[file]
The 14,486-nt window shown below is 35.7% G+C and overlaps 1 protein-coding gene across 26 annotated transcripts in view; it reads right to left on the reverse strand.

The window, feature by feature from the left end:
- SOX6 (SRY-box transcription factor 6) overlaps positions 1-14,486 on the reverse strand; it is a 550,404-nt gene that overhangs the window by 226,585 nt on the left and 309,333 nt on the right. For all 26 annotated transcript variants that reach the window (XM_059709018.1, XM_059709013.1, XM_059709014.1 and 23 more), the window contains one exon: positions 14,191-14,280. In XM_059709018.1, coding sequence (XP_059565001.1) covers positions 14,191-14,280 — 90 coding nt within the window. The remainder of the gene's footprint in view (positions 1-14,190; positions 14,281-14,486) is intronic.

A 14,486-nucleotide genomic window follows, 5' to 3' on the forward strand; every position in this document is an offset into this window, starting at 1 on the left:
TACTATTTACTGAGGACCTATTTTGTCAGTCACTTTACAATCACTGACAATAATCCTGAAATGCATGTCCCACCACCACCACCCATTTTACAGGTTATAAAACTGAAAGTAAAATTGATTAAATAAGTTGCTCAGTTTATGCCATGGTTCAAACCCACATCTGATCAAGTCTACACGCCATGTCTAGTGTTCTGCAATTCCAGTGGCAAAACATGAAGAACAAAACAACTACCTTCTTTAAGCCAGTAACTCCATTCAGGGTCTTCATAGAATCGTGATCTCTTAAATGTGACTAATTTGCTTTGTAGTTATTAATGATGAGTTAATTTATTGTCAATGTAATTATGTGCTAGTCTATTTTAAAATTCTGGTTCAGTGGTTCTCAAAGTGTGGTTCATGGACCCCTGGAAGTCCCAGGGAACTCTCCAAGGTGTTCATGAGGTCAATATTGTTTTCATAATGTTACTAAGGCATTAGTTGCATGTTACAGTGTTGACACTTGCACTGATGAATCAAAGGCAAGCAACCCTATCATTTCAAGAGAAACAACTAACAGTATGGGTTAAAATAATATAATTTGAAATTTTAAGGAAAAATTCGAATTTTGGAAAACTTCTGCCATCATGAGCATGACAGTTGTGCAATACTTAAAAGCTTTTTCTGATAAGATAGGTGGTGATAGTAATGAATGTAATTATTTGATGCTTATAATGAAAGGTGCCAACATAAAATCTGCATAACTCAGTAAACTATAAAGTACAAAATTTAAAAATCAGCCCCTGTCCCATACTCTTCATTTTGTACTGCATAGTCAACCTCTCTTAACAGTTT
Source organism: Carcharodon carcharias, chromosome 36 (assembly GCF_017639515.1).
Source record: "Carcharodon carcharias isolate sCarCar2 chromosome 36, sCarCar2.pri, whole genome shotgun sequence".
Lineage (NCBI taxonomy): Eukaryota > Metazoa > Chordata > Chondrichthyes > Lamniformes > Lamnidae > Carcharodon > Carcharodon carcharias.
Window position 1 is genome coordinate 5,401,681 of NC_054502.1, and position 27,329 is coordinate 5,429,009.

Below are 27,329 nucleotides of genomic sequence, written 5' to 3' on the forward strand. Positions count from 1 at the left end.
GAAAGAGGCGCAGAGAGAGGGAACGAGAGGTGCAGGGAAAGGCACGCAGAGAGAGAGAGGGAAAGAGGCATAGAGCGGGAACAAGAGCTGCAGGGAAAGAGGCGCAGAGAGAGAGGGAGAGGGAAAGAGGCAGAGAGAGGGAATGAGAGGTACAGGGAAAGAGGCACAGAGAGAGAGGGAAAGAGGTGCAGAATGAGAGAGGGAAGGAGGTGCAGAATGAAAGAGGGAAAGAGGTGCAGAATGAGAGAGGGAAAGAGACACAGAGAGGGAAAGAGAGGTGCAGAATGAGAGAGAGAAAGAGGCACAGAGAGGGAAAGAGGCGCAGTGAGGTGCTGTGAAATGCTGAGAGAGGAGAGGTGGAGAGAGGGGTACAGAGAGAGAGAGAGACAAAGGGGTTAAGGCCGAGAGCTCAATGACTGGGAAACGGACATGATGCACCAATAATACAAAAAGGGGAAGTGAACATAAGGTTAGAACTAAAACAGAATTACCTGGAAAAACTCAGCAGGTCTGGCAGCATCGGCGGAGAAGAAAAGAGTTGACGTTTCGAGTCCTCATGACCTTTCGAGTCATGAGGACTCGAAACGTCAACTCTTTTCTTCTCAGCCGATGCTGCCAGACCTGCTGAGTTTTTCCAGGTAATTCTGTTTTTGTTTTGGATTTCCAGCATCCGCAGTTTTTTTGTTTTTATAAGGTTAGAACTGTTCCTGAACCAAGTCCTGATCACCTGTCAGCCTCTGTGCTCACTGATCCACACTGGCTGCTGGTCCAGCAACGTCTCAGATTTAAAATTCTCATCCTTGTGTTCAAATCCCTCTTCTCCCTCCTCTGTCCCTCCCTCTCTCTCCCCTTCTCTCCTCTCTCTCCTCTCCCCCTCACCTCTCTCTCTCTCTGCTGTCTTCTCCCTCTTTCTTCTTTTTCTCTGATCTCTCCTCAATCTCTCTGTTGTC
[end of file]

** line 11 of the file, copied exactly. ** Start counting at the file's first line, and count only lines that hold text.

GAAAGAGGCGCAGAGAGAGGGAACGAGAGGTGCAGGGAAAGGCACGCAGAGAGAGAGAGGGAAAGAGGCATAGAGCGGGAACAAGAGCTGCAGGGAAAGAGGCGCAGAGAGAGAGGGAGAGGGAAAGAGGCAGAGAGAGGGAATGAGAGGTACAGGGAAAGAGGCACAGAGAGAGAGGGAAAGAGGTGCAGAATGAGAGAGGGAAGGAGGTGCAGAATGAAAGAGGGAAAGAGGTGCAGAATGAGAGAGGGAAAGAGACACAGAGAGGGAAAGAGAGGTGCAGAATGAGAGAGAGAAAGAGGCACAGAGAGGGAAAGAGGCGCAGTGAGGTGCTGTGAAATGCTGAGAGAGGAGAGGTGGAGAGAGGGGTACAGAGAGAGAGAGAGACAAAGGGGTTAAGGCCGAGAGCTCAATGACTGGGAAACGGACATGATGCACCAATAATACAAAAAGGGGAAGTGAACATAAGGTTAGAACTAAAACAGAATTACCTGGAAAAACTCAGCAGGTCTGGCAGCATCGGCGGAGAAGAAAAGAGTTGACGTTTCGAGTCCTCATGACCTTTCGAGTCATGAGGACTCGAAACGTCAACTCTTTTCTTCTCAGCCGATGCTGCCAGACCTGCTGAGTTTTTCCAGGTAATTCTGTTTTTGTTTTGGATTTCCAGCATCCGCAGTTTTTTTGTTTTTATAAGGTTAGAACTGTTCCTGAACCAAGTCCTGATCACCTGTCAGCCTCTGTGCTCACTGATCCACACTGGCTGCTGGTCCAGCAACGTCTCAGATTTAAAATTCTCATCCTTGTGTTCAAATCCCTCTTCTCCCTCCTCTGTCCCTCCCTCTCTCTCCCCTTCTCTCCTCTCTCTCCTCTCCCCCTCACCTCTCTCTCTCTCTGCTGTCTTCTCCCTCTTTCTTCTTTTTCTCTGATCTCTCCTCAATCTCTCTGTTGTC